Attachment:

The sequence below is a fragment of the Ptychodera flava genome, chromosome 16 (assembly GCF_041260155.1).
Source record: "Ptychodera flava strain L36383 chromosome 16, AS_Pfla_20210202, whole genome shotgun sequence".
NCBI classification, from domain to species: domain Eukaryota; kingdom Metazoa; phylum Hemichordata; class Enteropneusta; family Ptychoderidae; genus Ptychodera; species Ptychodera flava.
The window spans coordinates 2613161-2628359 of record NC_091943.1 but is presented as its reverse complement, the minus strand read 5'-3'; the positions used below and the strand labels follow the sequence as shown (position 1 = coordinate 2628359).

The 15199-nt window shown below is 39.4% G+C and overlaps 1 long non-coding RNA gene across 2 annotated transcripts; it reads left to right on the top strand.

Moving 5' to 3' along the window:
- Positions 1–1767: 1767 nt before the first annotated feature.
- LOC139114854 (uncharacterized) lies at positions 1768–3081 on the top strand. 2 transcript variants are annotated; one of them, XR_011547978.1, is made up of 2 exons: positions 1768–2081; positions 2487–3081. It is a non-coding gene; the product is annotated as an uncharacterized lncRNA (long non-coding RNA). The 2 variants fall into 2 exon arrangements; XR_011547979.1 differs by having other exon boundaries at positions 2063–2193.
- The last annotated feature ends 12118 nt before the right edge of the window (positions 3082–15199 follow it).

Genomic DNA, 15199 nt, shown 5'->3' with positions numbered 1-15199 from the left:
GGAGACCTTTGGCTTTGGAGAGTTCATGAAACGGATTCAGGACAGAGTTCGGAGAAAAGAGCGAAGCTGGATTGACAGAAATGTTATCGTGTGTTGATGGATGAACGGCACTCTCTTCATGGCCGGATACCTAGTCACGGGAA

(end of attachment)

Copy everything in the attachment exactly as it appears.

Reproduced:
The sequence below is a fragment of the Ptychodera flava genome, chromosome 16 (assembly GCF_041260155.1).
Source record: "Ptychodera flava strain L36383 chromosome 16, AS_Pfla_20210202, whole genome shotgun sequence".
NCBI classification, from domain to species: domain Eukaryota; kingdom Metazoa; phylum Hemichordata; class Enteropneusta; family Ptychoderidae; genus Ptychodera; species Ptychodera flava.
The window spans coordinates 2613161-2628359 of record NC_091943.1 but is presented as its reverse complement, the minus strand read 5'-3'; the positions used below and the strand labels follow the sequence as shown (position 1 = coordinate 2628359).

The 15199-nt window shown below is 39.4% G+C and overlaps 1 long non-coding RNA gene across 2 annotated transcripts; it reads left to right on the top strand.

Moving 5' to 3' along the window:
- Positions 1–1767: 1767 nt before the first annotated feature.
- LOC139114854 (uncharacterized) lies at positions 1768–3081 on the top strand. 2 transcript variants are annotated; one of them, XR_011547978.1, is made up of 2 exons: positions 1768–2081; positions 2487–3081. It is a non-coding gene; the product is annotated as an uncharacterized lncRNA (long non-coding RNA). The 2 variants fall into 2 exon arrangements; XR_011547979.1 differs by having other exon boundaries at positions 2063–2193.
- The last annotated feature ends 12118 nt before the right edge of the window (positions 3082–15199 follow it).

Genomic DNA, 15199 nt, shown 5'->3' with positions numbered 1-15199 from the left:
GGAGACCTTTGGCTTTGGAGAGTTCATGAAACGGATTCAGGACAGAGTTCGGAGAAAAGAGCGAAGCTGGATTGACAGAAATGTTATCGTGTGTTGATGGATGAACGGCACTCTCTTCATGGCCGGATACCTAGTCACGGGAA